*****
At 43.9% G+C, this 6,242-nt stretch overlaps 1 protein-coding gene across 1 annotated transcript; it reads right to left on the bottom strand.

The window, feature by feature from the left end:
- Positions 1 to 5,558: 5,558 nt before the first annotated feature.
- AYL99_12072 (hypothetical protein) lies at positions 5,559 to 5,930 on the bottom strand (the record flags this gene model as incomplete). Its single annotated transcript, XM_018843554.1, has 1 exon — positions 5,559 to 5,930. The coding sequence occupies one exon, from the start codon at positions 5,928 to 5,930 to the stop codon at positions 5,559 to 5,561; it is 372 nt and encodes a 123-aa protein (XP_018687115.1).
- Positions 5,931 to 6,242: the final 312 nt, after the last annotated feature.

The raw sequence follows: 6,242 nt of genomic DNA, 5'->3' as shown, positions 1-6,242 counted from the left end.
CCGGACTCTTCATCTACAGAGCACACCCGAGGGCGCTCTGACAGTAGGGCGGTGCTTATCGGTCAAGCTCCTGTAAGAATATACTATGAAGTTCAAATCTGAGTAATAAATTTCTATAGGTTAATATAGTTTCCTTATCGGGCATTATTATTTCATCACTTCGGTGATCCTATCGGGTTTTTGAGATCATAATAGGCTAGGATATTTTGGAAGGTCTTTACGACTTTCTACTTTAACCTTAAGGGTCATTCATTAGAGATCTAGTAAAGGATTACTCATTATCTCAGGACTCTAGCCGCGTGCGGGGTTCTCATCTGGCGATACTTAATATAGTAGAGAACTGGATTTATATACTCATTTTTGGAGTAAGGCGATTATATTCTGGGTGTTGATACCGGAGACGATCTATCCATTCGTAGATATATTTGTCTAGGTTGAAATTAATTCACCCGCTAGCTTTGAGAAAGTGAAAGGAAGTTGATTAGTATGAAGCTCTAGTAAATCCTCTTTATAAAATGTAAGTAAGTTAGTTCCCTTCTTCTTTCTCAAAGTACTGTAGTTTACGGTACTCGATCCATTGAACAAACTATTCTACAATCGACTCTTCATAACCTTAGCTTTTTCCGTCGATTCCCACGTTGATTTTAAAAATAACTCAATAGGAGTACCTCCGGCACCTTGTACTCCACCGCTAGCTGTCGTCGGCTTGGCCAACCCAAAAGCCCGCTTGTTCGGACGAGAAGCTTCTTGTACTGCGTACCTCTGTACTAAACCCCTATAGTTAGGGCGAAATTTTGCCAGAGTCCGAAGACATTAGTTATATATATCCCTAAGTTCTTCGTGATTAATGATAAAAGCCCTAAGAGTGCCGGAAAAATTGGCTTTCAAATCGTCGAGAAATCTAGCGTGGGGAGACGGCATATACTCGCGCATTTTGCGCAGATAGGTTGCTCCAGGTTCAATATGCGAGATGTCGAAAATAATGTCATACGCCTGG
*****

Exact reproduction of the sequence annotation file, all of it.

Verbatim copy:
At 43.9% G+C, this 6,242-nt stretch overlaps 1 protein-coding gene across 1 annotated transcript; it reads right to left on the bottom strand.

The window, feature by feature from the left end:
- Positions 1 to 5,558: 5,558 nt before the first annotated feature.
- AYL99_12072 (hypothetical protein) lies at positions 5,559 to 5,930 on the bottom strand (the record flags this gene model as incomplete). Its single annotated transcript, XM_018843554.1, has 1 exon — positions 5,559 to 5,930. The coding sequence occupies one exon, from the start codon at positions 5,928 to 5,930 to the stop codon at positions 5,559 to 5,561; it is 372 nt and encodes a 123-aa protein (XP_018687115.1).
- Positions 5,931 to 6,242: the final 312 nt, after the last annotated feature.

The raw sequence follows: 6,242 nt of genomic DNA, 5'->3' as shown, positions 1-6,242 counted from the left end.
CCGGACTCTTCATCTACAGAGCACACCCGAGGGCGCTCTGACAGTAGGGCGGTGCTTATCGGTCAAGCTCCTGTAAGAATATACTATGAAGTTCAAATCTGAGTAATAAATTTCTATAGGTTAATATAGTTTCCTTATCGGGCATTATTATTTCATCACTTCGGTGATCCTATCGGGTTTTTGAGATCATAATAGGCTAGGATATTTTGGAAGGTCTTTACGACTTTCTACTTTAACCTTAAGGGTCATTCATTAGAGATCTAGTAAAGGATTACTCATTATCTCAGGACTCTAGCCGCGTGCGGGGTTCTCATCTGGCGATACTTAATATAGTAGAGAACTGGATTTATATACTCATTTTTGGAGTAAGGCGATTATATTCTGGGTGTTGATACCGGAGACGATCTATCCATTCGTAGATATATTTGTCTAGGTTGAAATTAATTCACCCGCTAGCTTTGAGAAAGTGAAAGGAAGTTGATTAGTATGAAGCTCTAGTAAATCCTCTTTATAAAATGTAAGTAAGTTAGTTCCCTTCTTCTTTCTCAAAGTACTGTAGTTTACGGTACTCGATCCATTGAACAAACTATTCTACAATCGACTCTTCATAACCTTAGCTTTTTCCGTCGATTCCCACGTTGATTTTAAAAATAACTCAATAGGAGTACCTCCGGCACCTTGTACTCCACCGCTAGCTGTCGTCGGCTTGGCCAACCCAAAAGCCCGCTTGTTCGGACGAGAAGCTTCTTGTACTGCGTACCTCTGTACTAAACCCCTATAGTTAGGGCGAAATTTTGCCAGAGTCCGAAGACATTAGTTATATATATCCCTAAGTTCTTCGTGATTAATGATAAAAGCCCTAAGAGTGCCGGAAAAATTGGCTTTCAAATCGTCGAGAAATCTAGCGTGGGGAGACGGCATATACTCGCGCATTTTGCGCAGATAGGTTGCTCCAGGTTCAATATGCGAGATGTCGAAAATAATGTCATACGCCTGG